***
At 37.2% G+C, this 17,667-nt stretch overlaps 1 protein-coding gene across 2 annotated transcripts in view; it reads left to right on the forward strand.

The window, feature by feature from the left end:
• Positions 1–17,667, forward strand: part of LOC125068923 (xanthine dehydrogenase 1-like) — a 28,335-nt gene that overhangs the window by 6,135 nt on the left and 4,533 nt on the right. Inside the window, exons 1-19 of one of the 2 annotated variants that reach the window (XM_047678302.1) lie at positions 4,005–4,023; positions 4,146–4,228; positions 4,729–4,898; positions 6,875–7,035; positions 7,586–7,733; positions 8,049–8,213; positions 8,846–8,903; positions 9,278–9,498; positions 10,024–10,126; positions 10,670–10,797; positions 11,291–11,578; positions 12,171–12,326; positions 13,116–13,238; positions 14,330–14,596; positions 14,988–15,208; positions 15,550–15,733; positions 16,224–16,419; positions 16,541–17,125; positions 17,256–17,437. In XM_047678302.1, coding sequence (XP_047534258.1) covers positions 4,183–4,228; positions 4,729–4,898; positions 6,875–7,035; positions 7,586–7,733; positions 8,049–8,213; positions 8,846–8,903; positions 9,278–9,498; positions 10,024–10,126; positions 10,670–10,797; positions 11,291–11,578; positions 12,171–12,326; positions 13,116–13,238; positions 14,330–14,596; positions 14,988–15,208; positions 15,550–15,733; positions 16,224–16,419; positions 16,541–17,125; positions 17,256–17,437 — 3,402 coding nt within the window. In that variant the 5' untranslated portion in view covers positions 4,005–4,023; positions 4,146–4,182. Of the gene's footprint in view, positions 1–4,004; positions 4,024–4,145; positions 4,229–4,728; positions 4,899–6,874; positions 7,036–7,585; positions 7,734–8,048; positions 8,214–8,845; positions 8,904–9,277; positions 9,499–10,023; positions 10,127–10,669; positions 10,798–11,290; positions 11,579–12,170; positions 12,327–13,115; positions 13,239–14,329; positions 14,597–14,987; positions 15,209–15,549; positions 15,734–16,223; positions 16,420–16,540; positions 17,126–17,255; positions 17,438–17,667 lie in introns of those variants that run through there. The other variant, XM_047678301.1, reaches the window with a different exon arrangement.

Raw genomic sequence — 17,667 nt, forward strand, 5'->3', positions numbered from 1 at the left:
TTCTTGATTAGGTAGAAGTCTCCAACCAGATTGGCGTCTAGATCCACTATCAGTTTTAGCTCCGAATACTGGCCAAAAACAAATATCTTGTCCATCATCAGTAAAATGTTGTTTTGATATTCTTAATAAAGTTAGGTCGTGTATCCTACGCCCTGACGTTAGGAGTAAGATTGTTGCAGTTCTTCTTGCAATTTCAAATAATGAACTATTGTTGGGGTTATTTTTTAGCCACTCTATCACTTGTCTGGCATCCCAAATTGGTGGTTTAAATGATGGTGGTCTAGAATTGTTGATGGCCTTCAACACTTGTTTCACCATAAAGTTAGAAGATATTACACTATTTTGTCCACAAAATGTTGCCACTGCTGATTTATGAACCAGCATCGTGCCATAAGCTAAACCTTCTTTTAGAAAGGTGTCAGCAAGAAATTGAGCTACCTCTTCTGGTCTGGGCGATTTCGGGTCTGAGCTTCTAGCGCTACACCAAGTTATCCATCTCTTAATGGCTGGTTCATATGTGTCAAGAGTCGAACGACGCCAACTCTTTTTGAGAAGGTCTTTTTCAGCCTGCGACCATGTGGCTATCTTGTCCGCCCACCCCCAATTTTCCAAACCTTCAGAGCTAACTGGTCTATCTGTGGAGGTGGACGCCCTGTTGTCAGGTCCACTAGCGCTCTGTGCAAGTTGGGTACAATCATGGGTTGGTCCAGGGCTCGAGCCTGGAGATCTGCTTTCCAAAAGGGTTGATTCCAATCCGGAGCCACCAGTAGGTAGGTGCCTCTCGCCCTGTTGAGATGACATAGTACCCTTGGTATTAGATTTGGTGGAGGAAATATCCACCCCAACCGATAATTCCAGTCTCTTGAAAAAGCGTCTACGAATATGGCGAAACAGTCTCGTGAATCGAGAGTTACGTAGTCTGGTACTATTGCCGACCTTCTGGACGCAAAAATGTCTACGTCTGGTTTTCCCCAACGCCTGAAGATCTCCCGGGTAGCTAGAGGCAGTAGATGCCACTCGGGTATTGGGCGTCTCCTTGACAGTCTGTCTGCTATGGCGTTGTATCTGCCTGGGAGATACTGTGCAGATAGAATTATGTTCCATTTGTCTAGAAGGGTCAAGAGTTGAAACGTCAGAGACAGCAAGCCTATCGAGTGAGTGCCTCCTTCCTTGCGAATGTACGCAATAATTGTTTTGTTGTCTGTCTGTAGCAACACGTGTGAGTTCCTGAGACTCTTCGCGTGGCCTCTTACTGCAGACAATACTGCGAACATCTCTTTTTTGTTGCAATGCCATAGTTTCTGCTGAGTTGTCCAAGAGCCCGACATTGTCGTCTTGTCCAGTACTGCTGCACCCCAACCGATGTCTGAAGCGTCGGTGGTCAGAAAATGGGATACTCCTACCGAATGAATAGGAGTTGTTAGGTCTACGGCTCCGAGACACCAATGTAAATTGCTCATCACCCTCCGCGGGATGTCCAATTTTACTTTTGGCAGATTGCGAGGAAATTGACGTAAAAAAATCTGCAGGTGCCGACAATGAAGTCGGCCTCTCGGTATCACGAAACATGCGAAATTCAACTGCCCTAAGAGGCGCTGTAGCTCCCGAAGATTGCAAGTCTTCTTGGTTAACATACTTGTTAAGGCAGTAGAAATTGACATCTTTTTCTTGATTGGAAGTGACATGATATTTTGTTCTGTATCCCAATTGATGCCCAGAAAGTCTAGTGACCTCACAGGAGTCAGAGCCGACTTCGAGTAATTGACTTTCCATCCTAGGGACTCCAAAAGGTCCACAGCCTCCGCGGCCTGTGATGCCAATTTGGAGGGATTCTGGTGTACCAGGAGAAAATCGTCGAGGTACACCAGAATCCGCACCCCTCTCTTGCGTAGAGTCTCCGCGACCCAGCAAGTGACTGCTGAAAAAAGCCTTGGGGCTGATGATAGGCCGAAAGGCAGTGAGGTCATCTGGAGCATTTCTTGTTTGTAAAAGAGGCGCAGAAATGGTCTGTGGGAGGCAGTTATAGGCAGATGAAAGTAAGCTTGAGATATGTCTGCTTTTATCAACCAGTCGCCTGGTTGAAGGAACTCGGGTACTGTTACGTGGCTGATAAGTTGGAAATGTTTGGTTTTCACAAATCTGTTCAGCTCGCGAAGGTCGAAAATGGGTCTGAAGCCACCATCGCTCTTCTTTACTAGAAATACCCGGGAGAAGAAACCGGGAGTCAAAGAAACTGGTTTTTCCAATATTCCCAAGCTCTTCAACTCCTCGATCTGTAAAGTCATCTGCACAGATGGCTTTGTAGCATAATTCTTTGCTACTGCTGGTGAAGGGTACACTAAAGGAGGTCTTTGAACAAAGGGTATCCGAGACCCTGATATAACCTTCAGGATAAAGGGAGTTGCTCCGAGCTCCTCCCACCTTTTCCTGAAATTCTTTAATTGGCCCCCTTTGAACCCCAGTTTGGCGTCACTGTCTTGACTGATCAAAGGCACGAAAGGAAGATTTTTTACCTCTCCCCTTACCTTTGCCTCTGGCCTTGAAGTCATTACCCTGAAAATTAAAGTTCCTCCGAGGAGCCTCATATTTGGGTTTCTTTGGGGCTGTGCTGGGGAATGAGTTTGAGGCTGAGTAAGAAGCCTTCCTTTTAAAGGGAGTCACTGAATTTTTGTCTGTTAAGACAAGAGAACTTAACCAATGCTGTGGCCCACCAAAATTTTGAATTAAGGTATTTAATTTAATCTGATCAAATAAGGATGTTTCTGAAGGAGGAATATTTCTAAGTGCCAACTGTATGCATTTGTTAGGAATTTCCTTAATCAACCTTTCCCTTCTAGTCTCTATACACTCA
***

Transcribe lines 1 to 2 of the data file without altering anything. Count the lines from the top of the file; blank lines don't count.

At 37.2% G+C, this 17,667-nt stretch overlaps 1 protein-coding gene across 2 annotated transcripts in view; it reads left to right on the forward strand.

The window, feature by feature from the left end: